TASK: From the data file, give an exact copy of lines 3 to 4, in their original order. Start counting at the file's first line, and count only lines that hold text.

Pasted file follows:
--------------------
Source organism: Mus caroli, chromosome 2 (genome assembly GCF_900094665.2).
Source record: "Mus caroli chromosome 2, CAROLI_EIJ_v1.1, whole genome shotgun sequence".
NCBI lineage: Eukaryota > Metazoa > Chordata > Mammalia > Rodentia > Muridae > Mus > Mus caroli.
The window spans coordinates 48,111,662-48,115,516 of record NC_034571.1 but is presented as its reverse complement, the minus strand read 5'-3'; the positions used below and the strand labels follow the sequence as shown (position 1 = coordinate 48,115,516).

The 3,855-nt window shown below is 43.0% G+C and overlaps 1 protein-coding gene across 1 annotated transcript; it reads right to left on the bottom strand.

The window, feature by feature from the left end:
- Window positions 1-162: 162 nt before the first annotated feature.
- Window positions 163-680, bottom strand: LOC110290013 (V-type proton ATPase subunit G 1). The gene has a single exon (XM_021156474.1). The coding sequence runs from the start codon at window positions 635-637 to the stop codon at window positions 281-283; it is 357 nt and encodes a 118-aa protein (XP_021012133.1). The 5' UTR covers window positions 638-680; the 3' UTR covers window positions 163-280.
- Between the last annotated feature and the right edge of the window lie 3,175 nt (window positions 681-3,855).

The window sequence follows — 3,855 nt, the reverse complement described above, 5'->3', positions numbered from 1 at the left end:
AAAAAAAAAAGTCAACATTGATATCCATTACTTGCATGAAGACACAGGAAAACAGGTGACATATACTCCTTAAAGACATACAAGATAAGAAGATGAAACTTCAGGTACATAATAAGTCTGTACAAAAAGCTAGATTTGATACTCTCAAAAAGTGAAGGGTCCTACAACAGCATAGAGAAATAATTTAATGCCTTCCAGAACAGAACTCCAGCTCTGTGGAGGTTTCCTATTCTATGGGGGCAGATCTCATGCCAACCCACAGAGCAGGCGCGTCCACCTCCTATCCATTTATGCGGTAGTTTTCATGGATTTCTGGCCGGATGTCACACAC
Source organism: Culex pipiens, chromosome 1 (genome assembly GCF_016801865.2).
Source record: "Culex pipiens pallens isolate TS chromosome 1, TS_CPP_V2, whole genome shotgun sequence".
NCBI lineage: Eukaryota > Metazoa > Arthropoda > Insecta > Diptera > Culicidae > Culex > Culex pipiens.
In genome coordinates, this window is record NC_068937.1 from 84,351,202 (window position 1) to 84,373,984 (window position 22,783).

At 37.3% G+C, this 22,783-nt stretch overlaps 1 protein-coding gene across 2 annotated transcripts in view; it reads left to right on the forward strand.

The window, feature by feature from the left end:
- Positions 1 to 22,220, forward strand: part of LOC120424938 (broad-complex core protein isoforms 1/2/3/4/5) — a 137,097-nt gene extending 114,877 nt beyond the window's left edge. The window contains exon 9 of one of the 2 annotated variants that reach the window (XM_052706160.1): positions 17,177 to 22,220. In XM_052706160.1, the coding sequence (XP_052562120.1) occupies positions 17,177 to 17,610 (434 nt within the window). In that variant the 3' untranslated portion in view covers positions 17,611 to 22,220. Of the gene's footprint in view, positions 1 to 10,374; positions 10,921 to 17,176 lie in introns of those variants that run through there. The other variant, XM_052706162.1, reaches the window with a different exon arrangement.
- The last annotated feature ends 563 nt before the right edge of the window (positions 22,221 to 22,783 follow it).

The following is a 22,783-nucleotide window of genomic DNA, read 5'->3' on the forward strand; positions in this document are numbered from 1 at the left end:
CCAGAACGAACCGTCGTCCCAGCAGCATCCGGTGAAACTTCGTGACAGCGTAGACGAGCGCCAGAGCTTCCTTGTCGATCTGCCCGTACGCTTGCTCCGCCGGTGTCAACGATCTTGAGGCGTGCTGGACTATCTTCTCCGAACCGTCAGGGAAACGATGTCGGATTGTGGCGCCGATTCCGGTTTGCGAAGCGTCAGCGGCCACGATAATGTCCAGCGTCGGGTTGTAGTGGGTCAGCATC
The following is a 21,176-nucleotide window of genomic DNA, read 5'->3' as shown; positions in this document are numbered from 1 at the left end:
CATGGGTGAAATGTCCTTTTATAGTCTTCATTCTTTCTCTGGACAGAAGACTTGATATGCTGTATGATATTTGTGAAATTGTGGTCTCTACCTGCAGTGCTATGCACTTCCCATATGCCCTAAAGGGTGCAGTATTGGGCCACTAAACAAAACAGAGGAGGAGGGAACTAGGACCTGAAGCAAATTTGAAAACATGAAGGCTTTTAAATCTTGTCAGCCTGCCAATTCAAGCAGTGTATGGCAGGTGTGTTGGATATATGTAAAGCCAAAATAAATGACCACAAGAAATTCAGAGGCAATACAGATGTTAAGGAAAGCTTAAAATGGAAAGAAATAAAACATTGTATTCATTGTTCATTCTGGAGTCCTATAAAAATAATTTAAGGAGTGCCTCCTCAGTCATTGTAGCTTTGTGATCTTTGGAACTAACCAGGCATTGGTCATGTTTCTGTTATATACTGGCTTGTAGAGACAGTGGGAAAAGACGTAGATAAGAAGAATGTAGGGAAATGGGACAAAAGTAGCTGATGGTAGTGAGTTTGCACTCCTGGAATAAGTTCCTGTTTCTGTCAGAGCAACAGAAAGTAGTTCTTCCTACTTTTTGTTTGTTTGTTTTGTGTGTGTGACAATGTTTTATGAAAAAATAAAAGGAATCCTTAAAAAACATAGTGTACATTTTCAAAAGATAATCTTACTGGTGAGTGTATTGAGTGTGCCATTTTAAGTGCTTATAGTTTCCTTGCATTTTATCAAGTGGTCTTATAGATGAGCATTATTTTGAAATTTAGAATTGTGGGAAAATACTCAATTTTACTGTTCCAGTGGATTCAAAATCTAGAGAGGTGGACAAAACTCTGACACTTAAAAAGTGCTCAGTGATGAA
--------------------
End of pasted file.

NCBI lineage: Eukaryota > Metazoa > Chordata > Mammalia > Rodentia > Muridae > Mus > Mus caroli.
The window spans coordinates 48,111,662-48,115,516 of record NC_034571.1 but is presented as its reverse complement, the minus strand read 5'-3'; the positions used below and the strand labels follow the sequence as shown (position 1 = coordinate 48,115,516).